Sibanye-Stillwater Driefontein: The reactions

Worker organisations raise concern over company's safety record



5 May 2018 

The African National Congress saddened by the tragic deaths of seven mineworkers at Sibanye-Stillwater mine’s Driefontein operations, and has conveyed its heartfelt condolences to the families, friends and colleagues of the deceased.

The ANC is concerned that these fatal mine accidents are taking place with monotonous regularity. This tragic accident must serve as an urgent reminder to mining companies to pay more focused attention to mine safety. We hope that the latest tragedy will shake mining companies into prioritising the safety of workers.

We wish to join the mining unions in their call for mining companies to improve safety measures at their operations. There must be a total overhaul of safety measures in all mining operations. Among other things, mining companies have a responsibility to ensure that effective rescue plans are in place.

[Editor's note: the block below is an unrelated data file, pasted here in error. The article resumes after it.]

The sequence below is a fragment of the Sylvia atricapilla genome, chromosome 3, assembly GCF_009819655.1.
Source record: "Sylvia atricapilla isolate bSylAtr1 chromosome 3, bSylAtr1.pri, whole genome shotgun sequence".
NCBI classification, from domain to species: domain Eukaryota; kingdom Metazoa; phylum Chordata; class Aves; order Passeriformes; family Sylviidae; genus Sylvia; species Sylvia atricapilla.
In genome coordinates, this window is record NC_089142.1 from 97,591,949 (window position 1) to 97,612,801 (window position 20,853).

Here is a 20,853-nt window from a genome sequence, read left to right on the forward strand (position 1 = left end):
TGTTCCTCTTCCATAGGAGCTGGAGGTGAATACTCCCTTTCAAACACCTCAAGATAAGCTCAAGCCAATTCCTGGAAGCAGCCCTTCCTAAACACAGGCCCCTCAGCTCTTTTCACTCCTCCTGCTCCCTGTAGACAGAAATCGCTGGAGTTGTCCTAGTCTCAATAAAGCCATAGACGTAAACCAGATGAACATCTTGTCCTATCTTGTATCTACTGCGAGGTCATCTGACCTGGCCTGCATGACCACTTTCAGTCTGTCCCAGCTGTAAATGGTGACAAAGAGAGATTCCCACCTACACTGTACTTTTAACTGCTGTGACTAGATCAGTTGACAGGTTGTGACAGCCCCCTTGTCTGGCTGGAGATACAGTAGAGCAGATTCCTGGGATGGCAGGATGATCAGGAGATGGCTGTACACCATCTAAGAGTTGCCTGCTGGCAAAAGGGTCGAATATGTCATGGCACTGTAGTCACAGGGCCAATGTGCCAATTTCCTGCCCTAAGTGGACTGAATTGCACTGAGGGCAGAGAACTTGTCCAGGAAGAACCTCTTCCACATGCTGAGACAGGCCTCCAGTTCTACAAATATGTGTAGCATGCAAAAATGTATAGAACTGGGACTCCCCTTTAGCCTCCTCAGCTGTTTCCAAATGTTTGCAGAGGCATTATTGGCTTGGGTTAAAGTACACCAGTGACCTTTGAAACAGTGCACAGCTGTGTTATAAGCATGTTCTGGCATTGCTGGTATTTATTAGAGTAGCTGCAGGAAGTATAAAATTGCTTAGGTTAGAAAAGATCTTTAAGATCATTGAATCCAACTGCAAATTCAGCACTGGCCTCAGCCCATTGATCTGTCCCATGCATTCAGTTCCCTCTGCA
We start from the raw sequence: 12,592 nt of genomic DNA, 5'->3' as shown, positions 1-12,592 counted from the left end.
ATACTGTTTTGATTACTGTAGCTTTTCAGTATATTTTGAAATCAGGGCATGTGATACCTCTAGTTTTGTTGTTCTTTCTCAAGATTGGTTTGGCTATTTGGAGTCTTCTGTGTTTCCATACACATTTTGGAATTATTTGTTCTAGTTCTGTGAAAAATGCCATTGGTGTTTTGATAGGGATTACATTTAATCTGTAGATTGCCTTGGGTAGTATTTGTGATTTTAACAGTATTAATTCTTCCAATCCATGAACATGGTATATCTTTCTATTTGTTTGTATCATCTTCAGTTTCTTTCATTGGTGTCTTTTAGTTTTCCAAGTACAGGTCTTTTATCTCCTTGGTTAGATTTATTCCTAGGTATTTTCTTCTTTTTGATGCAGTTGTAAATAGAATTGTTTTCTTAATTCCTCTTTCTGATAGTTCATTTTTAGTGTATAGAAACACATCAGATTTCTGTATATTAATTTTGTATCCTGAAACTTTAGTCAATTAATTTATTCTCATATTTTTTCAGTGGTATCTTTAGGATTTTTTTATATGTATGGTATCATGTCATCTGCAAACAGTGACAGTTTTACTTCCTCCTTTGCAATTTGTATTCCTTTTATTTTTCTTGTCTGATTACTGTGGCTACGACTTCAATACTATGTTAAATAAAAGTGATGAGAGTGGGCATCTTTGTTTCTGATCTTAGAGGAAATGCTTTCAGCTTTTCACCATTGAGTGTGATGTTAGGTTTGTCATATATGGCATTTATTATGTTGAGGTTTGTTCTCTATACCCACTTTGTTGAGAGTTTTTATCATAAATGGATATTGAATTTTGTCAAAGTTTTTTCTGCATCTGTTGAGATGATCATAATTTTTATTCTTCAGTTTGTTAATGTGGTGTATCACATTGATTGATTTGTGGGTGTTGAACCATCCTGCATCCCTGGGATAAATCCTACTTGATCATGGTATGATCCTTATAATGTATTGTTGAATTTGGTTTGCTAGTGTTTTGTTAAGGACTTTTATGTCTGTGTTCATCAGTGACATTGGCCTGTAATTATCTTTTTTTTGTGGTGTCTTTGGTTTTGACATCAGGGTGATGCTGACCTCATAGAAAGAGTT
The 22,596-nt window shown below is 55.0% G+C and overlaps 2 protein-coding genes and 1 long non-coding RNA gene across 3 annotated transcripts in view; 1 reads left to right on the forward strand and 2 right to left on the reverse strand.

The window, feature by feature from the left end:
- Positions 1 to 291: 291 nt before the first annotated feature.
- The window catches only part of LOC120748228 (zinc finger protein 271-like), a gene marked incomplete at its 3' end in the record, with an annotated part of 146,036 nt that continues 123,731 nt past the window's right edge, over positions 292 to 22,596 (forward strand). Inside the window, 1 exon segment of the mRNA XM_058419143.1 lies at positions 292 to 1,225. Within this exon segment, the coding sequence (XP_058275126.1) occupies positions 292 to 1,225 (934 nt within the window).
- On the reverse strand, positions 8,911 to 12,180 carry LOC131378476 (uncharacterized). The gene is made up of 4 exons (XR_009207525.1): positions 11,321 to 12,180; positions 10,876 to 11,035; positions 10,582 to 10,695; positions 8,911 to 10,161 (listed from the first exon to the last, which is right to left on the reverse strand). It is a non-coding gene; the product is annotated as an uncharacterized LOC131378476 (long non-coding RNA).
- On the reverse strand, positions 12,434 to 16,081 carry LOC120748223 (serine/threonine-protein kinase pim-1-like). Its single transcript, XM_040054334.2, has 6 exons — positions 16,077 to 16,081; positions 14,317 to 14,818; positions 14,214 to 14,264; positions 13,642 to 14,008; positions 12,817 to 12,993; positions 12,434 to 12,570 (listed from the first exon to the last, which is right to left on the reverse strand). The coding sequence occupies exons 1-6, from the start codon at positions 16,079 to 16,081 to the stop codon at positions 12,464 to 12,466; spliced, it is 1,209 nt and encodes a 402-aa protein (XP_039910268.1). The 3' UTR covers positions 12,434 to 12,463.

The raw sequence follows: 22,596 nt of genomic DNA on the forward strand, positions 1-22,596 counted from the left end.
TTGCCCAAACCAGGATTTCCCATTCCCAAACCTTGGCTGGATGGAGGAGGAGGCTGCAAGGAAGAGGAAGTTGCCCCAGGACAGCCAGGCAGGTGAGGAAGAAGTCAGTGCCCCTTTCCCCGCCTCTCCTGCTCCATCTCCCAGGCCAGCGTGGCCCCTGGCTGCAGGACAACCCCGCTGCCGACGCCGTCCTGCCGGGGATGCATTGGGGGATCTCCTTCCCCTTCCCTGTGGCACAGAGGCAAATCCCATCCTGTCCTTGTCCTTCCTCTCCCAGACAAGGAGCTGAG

We urge mining companies to put the lives of workers above profits. The safety, health and well-being of workers cannot be sacrificed at the altar of greed and profit. Mining companies must be compelled to invest in safety measures as part of the long-term strategy to prevent such tragedies from happening in future. The Department of Mining Resources must be uncompromising in its enforcement of safety measures in the mines.

We are confident that the Minister of Mining Resources, Cde Gwede Mantashe, will ensure speedy and thorough investigation of this tragic incident in order to prevent similar accidents from happening in future.

Statement issued by Pule Mabe, ANC national spokesperson, 5 May 2018


Sibanye Stillwater’s terrible safety record is deeply alarming

The Congress of South African Trade Unions is alarmed by the deteriorating and poor safety record of Sibanye Stillwater mining company. This follows the latest incident, where 13 workers were trapped underground at Masakhane mine in Westonaria, one has since been reported dead and seven workers still remain missing. We send our condolences to the family ,friends and colleagues of the dead miner and our prayers to the missing mineworkers and their families.

This happens barely a couple of months since two workers died at another Sibanye operation and 1100 workers were trapped underground for more than twenty hours at another Sibanye Stillwater Mining operation in Beatrix, Free State.